Additionally, the network has also ordered 19 more episodes of Nip/Tuck, besides the 22 in production, which will bring the show's total to an even 100 episodes.  The final season is expected to be divided into two batches, which will air in 2010 and 2011.

Meanwhile, creator and executive producer Ryan Murphy, who had been previously attached to the FX pilot Pretty Handsome, will remain with Nip/Tuck until the run ends.

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IS THIS A STUPID IDEA OR IS IT JUST ME? Miley Cyrus seeks ‘Sex and the City’ for the young - The Money Times

Miley Cyrus, the ‘Hannah Montana’ star has expressed a desire to work in ‘Sex and the City,’ which is made for her age. "I'd love to do a younger, cleaner version of Sex and the City," the 15-year-ols told the new issue of ‘TV Guide.’

Seeking a kid-friendly version of the show, does not come plausibly to someone who recently made news for some raunchy pictures under a shower.

Also, ‘the cleaner version’ wish raised some eyebrows as only a few months ago Cyrus had sparked outrage among concerned parents, after she appeared with a mere blanket on the cover of Vanity Fair magazine.

And now we know, the teen is a huge fan of ‘Sex and the City,’ which should probably be classified as risqué for her age. Quite clearly, her generation is watching and thoroughly enjoying the adult-show, so who needs a separate version for the minors.

However, irrespective of what she watches or how she poses, the teenaged daughter of country singer Billy Ray Cyrus asserts she is a virgin and will not indulge in sex anytime soon.

"I like to think of myself as the girl that no one can get, that no one can keep in their hand," she said.

And as a testament to her virginity, Cyrus sports a purity ring like her friends the Jonas Brothers. “Even at my age, a lot of girls are starting to fall,” she says, “and I think if [abstaining] is a commitment girls make, that’s great.”

Cyrus had previously admitted that her bold pictures on the magazine’s cover were a mistake. She wants to dump the issue now. "I want to be a positive role model, so we just try to keep [that stuff] as much not talked about as possible," she says. "I don't dwell on the negativity."

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TG Daily - Redmond, we have a problem: Sony just cut the price of the PS3

Los Angeles (CA) – The game console market is getting more interesting: Following Microsoft’s time-limited price cut of the Xbox 360 Premium, Sony has announced a permanent price cut of its 80 GB flagship console, which will also replace the 40 GB version of the Playstation 3. The decision between an Xbox 360 and a PS3 is now much less a question of cost, but a question of how much the Xbox’ entertainment features or the PS3’s Blu-ray drive are worth to you.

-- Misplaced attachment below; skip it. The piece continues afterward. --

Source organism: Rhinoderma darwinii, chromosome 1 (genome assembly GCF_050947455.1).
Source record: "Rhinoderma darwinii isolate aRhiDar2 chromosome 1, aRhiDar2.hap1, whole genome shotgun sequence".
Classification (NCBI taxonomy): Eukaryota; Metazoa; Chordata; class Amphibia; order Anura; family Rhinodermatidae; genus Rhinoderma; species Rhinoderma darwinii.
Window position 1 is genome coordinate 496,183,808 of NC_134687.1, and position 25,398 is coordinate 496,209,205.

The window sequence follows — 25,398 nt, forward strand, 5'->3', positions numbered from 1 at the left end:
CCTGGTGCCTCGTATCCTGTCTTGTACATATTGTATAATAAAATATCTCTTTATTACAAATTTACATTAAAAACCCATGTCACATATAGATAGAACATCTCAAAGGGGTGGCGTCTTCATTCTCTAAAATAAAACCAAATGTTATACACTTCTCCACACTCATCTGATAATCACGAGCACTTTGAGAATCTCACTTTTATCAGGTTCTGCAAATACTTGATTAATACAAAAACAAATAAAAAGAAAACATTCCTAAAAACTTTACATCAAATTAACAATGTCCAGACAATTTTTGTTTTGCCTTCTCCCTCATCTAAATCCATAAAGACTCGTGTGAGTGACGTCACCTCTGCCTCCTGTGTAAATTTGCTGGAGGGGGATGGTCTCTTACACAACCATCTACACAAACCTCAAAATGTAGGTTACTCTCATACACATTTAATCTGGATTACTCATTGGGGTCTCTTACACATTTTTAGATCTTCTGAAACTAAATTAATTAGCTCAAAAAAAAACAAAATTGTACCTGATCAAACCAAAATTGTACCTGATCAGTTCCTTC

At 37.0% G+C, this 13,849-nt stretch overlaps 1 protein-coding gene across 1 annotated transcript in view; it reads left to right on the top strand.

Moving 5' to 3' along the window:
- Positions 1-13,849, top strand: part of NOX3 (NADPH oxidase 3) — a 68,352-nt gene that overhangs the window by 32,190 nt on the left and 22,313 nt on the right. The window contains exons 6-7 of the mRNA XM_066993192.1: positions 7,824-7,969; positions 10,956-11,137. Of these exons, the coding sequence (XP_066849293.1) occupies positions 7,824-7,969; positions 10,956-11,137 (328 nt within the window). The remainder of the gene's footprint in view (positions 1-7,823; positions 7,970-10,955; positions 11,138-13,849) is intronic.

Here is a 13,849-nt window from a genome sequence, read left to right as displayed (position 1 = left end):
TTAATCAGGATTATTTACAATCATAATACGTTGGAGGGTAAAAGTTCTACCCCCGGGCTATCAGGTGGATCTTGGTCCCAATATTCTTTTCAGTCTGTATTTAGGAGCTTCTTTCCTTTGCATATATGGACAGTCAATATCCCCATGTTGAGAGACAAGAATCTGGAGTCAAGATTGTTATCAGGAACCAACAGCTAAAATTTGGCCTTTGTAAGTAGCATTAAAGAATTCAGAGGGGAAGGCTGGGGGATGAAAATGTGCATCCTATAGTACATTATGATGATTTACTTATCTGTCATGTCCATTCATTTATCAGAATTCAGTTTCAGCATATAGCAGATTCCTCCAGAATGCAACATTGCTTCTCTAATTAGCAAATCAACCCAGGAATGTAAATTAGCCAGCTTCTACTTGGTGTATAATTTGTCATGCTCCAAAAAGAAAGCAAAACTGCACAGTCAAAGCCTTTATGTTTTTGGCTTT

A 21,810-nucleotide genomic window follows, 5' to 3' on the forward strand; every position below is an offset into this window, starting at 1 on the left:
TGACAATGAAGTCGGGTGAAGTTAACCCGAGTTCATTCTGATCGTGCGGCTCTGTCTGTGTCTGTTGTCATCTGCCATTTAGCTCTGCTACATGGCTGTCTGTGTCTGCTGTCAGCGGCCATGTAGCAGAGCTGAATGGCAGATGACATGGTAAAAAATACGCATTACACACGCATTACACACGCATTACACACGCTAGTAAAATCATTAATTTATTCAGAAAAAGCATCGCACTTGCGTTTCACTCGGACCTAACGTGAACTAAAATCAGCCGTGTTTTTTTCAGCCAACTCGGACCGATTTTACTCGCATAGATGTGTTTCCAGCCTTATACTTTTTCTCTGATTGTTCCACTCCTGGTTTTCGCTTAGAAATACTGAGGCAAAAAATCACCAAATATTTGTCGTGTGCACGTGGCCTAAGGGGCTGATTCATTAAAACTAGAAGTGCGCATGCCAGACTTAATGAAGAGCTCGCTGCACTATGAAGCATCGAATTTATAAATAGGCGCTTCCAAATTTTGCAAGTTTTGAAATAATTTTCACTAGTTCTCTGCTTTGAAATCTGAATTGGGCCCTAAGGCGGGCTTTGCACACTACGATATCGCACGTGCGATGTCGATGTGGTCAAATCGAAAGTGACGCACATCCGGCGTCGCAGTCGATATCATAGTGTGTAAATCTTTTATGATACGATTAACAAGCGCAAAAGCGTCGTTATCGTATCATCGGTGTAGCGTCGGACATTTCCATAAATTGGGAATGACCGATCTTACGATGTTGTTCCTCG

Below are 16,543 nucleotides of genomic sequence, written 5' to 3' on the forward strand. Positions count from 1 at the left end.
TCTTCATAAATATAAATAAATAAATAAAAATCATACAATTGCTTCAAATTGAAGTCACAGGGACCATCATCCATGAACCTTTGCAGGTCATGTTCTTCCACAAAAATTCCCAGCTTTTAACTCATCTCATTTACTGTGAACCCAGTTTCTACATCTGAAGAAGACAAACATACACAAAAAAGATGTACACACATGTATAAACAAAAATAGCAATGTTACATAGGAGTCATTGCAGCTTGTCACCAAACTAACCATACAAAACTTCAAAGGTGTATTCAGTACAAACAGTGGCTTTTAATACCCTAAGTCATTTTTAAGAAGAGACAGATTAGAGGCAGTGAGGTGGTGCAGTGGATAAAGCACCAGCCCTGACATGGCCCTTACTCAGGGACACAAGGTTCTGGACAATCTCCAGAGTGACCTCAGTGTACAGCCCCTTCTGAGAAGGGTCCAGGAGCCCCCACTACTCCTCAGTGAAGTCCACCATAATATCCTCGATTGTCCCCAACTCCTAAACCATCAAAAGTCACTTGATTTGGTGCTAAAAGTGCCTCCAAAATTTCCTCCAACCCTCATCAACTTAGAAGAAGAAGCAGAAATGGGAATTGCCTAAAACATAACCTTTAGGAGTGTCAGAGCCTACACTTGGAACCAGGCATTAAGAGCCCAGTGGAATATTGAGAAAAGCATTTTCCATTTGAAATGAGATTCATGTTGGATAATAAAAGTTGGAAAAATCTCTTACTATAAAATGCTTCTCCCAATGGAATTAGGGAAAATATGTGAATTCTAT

Sony has seen its PS3 gain traction in recent months and the company now seems to be determined to pull further ahead of Microsoft, which lately seemed to be struggling in European and Asian markets. Sony said that it will drop the 40 GB version of the PS3 and replace it with the 80 GB version, which will now retail for $399, down from $499.

$399 is still a steep price tag for a game console, but Sony is now approaching Xbox territory. The PS3 is now right in the middle between the $449 Xbox Elite with a 120 GB hard drive and the $349 60 GB Xbox Pro. Count in the fact that the PS3 comes with a Blu-ray drive and the Xbox stays with an upscaling DVD player and some could see for the very first time a price advantage for the PS3. Microsoft has recently upgraded its Xbox 360 with new entertainment features and is driving the console much more to become an entertainment center, it will be interesting to see whether Microsoft’s or Sony’s console will be collecting the dollars down the road.

The downside of this cutthroat competition, of course are shrinking margins or increasing losses. The PS3 and especially the Xbox 360 are in a time of their life-cycles where both should be starting to actually make a profit. While Microsoft actually may be making a profit (at least its gaming and entertainment division already does), Sony’s latest price cuts raises further doubts, if the PS3 can ever become a profitable business. As part of a recently filed financial report, the company said that it has lost $3.3 billion on the PS3 so far and analysts actually doubt whether the companies will ever be able to recoup those losses.  However, the Microsoft’s balance sheet looks even worse: Combined losses of the Xbox and Xbox 360 between 2002 and 2007 exceeded more than $7 billion, according to SEC filings.

However, it is not difficult to see that Sony just made a very aggressive move and Microsoft’s temporary price cut seems even more half-baked now. The $299 20 GB Xbox 360 will only be available until supplies last and the new 60 GB almost seems expensive. Another price cut in the near future may me inevitable for Microsoft.